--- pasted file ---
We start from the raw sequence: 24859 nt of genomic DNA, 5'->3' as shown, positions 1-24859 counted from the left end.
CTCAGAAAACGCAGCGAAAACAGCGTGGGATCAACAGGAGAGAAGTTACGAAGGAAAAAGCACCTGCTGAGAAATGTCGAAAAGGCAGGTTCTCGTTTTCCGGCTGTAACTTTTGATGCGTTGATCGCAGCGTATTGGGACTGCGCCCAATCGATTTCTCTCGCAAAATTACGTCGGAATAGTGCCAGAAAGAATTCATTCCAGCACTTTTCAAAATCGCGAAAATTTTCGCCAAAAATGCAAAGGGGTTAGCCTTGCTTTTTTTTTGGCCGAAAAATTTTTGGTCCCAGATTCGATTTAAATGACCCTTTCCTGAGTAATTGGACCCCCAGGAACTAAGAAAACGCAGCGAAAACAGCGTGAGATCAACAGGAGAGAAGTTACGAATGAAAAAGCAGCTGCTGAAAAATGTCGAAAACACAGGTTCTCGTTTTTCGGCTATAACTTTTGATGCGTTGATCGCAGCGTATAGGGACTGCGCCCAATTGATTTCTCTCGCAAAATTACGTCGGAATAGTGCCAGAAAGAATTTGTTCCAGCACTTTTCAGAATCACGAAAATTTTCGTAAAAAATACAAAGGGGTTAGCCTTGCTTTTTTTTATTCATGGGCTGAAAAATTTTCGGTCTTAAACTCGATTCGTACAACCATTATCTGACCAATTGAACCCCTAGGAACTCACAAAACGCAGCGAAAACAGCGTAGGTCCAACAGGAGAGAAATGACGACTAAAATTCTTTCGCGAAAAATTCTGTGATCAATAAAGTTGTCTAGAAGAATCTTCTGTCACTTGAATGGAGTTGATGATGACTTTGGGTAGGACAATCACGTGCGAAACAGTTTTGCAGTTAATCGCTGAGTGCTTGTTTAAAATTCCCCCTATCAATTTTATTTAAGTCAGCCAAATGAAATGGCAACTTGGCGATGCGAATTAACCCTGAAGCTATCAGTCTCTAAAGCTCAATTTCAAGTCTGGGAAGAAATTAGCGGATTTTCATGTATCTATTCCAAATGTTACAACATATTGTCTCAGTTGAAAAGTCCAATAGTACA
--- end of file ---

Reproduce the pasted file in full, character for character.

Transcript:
We start from the raw sequence: 24859 nt of genomic DNA, 5'->3' as shown, positions 1-24859 counted from the left end.
CTCAGAAAACGCAGCGAAAACAGCGTGGGATCAACAGGAGAGAAGTTACGAAGGAAAAAGCACCTGCTGAGAAATGTCGAAAAGGCAGGTTCTCGTTTTCCGGCTGTAACTTTTGATGCGTTGATCGCAGCGTATTGGGACTGCGCCCAATCGATTTCTCTCGCAAAATTACGTCGGAATAGTGCCAGAAAGAATTCATTCCAGCACTTTTCAAAATCGCGAAAATTTTCGCCAAAAATGCAAAGGGGTTAGCCTTGCTTTTTTTTTGGCCGAAAAATTTTTGGTCCCAGATTCGATTTAAATGACCCTTTCCTGAGTAATTGGACCCCCAGGAACTAAGAAAACGCAGCGAAAACAGCGTGAGATCAACAGGAGAGAAGTTACGAATGAAAAAGCAGCTGCTGAAAAATGTCGAAAACACAGGTTCTCGTTTTTCGGCTATAACTTTTGATGCGTTGATCGCAGCGTATAGGGACTGCGCCCAATTGATTTCTCTCGCAAAATTACGTCGGAATAGTGCCAGAAAGAATTTGTTCCAGCACTTTTCAGAATCACGAAAATTTTCGTAAAAAATACAAAGGGGTTAGCCTTGCTTTTTTTTATTCATGGGCTGAAAAATTTTCGGTCTTAAACTCGATTCGTACAACCATTATCTGACCAATTGAACCCCTAGGAACTCACAAAACGCAGCGAAAACAGCGTAGGTCCAACAGGAGAGAAATGACGACTAAAATTCTTTCGCGAAAAATTCTGTGATCAATAAAGTTGTCTAGAAGAATCTTCTGTCACTTGAATGGAGTTGATGATGACTTTGGGTAGGACAATCACGTGCGAAACAGTTTTGCAGTTAATCGCTGAGTGCTTGTTTAAAATTCCCCCTATCAATTTTATTTAAGTCAGCCAAATGAAATGGCAACTTGGCGATGCGAATTAACCCTGAAGCTATCAGTCTCTAAAGCTCAATTTCAAGTCTGGGAAGAAATTAGCGGATTTTCATGTATCTATTCCAAATGTTACAACATATTGTCTCAGTTGAAAAGTCCAATAGTACA